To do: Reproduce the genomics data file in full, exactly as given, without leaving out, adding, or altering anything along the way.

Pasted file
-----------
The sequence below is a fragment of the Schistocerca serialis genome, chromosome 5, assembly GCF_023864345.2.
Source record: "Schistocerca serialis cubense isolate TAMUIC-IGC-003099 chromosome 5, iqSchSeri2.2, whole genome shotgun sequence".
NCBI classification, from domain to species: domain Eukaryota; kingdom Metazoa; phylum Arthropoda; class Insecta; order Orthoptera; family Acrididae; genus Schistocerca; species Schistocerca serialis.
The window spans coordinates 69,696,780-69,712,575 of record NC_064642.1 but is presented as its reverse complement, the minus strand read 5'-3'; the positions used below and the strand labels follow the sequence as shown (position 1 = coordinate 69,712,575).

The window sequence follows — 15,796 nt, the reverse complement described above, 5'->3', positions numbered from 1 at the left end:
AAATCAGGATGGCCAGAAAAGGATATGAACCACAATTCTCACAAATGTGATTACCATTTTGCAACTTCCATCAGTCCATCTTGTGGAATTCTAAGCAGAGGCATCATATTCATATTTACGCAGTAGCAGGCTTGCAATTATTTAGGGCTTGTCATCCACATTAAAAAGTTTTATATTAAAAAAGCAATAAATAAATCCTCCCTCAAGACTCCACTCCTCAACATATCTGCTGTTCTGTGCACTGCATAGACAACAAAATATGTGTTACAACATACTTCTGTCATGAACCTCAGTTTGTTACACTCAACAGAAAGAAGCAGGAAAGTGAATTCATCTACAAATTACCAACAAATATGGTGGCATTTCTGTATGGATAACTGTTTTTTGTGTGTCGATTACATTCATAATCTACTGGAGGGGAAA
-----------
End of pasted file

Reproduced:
The sequence below is a fragment of the Schistocerca serialis genome, chromosome 5, assembly GCF_023864345.2.
Source record: "Schistocerca serialis cubense isolate TAMUIC-IGC-003099 chromosome 5, iqSchSeri2.2, whole genome shotgun sequence".
NCBI classification, from domain to species: domain Eukaryota; kingdom Metazoa; phylum Arthropoda; class Insecta; order Orthoptera; family Acrididae; genus Schistocerca; species Schistocerca serialis.
The window spans coordinates 69,696,780-69,712,575 of record NC_064642.1 but is presented as its reverse complement, the minus strand read 5'-3'; the positions used below and the strand labels follow the sequence as shown (position 1 = coordinate 69,712,575).

The window sequence follows — 15,796 nt, the reverse complement described above, 5'->3', positions numbered from 1 at the left end:
AAATCAGGATGGCCAGAAAAGGATATGAACCACAATTCTCACAAATGTGATTACCATTTTGCAACTTCCATCAGTCCATCTTGTGGAATTCTAAGCAGAGGCATCATATTCATATTTACGCAGTAGCAGGCTTGCAATTATTTAGGGCTTGTCATCCACATTAAAAAGTTTTATATTAAAAAAGCAATAAATAAATCCTCCCTCAAGACTCCACTCCTCAACATATCTGCTGTTCTGTGCACTGCATAGACAACAAAATATGTGTTACAACATACTTCTGTCATGAACCTCAGTTTGTTACACTCAACAGAAAGAAGCAGGAAAGTGAATTCATCTACAAATTACCAACAAATATGGTGGCATTTCTGTATGGATAACTGTTTTTTGTGTGTCGATTACATTCATAATCTACTGGAGGGGAAA